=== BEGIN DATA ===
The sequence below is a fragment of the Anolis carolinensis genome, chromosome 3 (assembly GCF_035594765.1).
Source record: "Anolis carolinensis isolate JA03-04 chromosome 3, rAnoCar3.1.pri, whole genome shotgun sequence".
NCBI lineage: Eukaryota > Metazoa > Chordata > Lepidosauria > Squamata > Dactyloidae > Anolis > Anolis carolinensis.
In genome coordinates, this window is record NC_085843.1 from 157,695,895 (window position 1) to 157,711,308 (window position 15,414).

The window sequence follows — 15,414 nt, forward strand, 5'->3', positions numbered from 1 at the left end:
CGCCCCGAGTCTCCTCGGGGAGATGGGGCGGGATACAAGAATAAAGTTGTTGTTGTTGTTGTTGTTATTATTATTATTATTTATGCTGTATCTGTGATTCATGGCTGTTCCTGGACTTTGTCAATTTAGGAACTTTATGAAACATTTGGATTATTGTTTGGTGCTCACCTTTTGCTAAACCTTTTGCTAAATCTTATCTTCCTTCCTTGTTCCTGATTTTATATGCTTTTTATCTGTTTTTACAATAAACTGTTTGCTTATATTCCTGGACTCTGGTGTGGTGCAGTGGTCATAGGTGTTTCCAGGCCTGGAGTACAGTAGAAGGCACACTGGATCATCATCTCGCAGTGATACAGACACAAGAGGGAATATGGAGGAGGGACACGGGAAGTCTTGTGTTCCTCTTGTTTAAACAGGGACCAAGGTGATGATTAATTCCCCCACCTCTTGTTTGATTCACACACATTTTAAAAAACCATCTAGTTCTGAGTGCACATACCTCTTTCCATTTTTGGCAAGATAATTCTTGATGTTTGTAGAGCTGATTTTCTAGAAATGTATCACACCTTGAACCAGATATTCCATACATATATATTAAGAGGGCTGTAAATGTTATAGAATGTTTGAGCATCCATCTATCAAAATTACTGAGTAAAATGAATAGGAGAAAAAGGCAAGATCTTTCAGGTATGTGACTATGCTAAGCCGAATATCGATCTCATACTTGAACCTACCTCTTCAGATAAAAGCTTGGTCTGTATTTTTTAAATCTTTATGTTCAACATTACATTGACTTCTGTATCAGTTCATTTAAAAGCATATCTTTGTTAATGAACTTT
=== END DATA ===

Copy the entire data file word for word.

The sequence below is a fragment of the Anolis carolinensis genome, chromosome 3 (assembly GCF_035594765.1).
Source record: "Anolis carolinensis isolate JA03-04 chromosome 3, rAnoCar3.1.pri, whole genome shotgun sequence".
NCBI lineage: Eukaryota > Metazoa > Chordata > Lepidosauria > Squamata > Dactyloidae > Anolis > Anolis carolinensis.
In genome coordinates, this window is record NC_085843.1 from 157,695,895 (window position 1) to 157,711,308 (window position 15,414).

The window sequence follows — 15,414 nt, forward strand, 5'->3', positions numbered from 1 at the left end:
CGCCCCGAGTCTCCTCGGGGAGATGGGGCGGGATACAAGAATAAAGTTGTTGTTGTTGTTGTTGTTATTATTATTATTATTTATGCTGTATCTGTGATTCATGGCTGTTCCTGGACTTTGTCAATTTAGGAACTTTATGAAACATTTGGATTATTGTTTGGTGCTCACCTTTTGCTAAACCTTTTGCTAAATCTTATCTTCCTTCCTTGTTCCTGATTTTATATGCTTTTTATCTGTTTTTACAATAAACTGTTTGCTTATATTCCTGGACTCTGGTGTGGTGCAGTGGTCATAGGTGTTTCCAGGCCTGGAGTACAGTAGAAGGCACACTGGATCATCATCTCGCAGTGATACAGACACAAGAGGGAATATGGAGGAGGGACACGGGAAGTCTTGTGTTCCTCTTGTTTAAACAGGGACCAAGGTGATGATTAATTCCCCCACCTCTTGTTTGATTCACACACATTTTAAAAAACCATCTAGTTCTGAGTGCACATACCTCTTTCCATTTTTGGCAAGATAATTCTTGATGTTTGTAGAGCTGATTTTCTAGAAATGTATCACACCTTGAACCAGATATTCCATACATATATATTAAGAGGGCTGTAAATGTTATAGAATGTTTGAGCATCCATCTATCAAAATTACTGAGTAAAATGAATAGGAGAAAAAGGCAAGATCTTTCAGGTATGTGACTATGCTAAGCCGAATATCGATCTCATACTTGAACCTACCTCTTCAGATAAAAGCTTGGTCTGTATTTTTTAAATCTTTATGTTCAACATTACATTGACTTCTGTATCAGTTCATTTAAAAGCATATCTTTGTTAATGAACTTT